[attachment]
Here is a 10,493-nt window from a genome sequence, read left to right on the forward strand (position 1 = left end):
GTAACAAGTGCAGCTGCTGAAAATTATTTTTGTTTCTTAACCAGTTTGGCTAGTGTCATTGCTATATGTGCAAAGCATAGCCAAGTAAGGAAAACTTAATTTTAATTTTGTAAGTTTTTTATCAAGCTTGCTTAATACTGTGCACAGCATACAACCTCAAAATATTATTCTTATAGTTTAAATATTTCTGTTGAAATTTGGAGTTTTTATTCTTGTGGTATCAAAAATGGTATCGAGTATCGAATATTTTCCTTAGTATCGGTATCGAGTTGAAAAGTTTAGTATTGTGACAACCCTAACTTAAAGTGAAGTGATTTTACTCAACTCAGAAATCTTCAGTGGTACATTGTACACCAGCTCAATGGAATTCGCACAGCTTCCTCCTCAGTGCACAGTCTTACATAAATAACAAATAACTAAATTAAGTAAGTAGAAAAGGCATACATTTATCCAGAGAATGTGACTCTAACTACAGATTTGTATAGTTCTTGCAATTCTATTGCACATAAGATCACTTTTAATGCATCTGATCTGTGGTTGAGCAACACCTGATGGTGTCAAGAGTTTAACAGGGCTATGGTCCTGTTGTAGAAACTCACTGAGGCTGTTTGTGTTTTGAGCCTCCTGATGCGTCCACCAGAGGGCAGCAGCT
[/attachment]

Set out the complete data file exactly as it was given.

Here is a 10,493-nt window from a genome sequence, read left to right on the forward strand (position 1 = left end):
GTAACAAGTGCAGCTGCTGAAAATTATTTTTGTTTCTTAACCAGTTTGGCTAGTGTCATTGCTATATGTGCAAAGCATAGCCAAGTAAGGAAAACTTAATTTTAATTTTGTAAGTTTTTTATCAAGCTTGCTTAATACTGTGCACAGCATACAACCTCAAAATATTATTCTTATAGTTTAAATATTTCTGTTGAAATTTGGAGTTTTTATTCTTGTGGTATCAAAAATGGTATCGAGTATCGAATATTTTCCTTAGTATCGGTATCGAGTTGAAAAGTTTAGTATTGTGACAACCCTAACTTAAAGTGAAGTGATTTTACTCAACTCAGAAATCTTCAGTGGTACATTGTACACCAGCTCAATGGAATTCGCACAGCTTCCTCCTCAGTGCACAGTCTTACATAAATAACAAATAACTAAATTAAGTAAGTAGAAAAGGCATACATTTATCCAGAGAATGTGACTCTAACTACAGATTTGTATAGTTCTTGCAATTCTATTGCACATAAGATCACTTTTAATGCATCTGATCTGTGGTTGAGCAACACCTGATGGTGTCAAGAGTTTAACAGGGCTATGGTCCTGTTGTAGAAACTCACTGAGGCTGTTTGTGTTTTGAGCCTCCTGATGCGTCCACCAGAGGGCAGCAGCT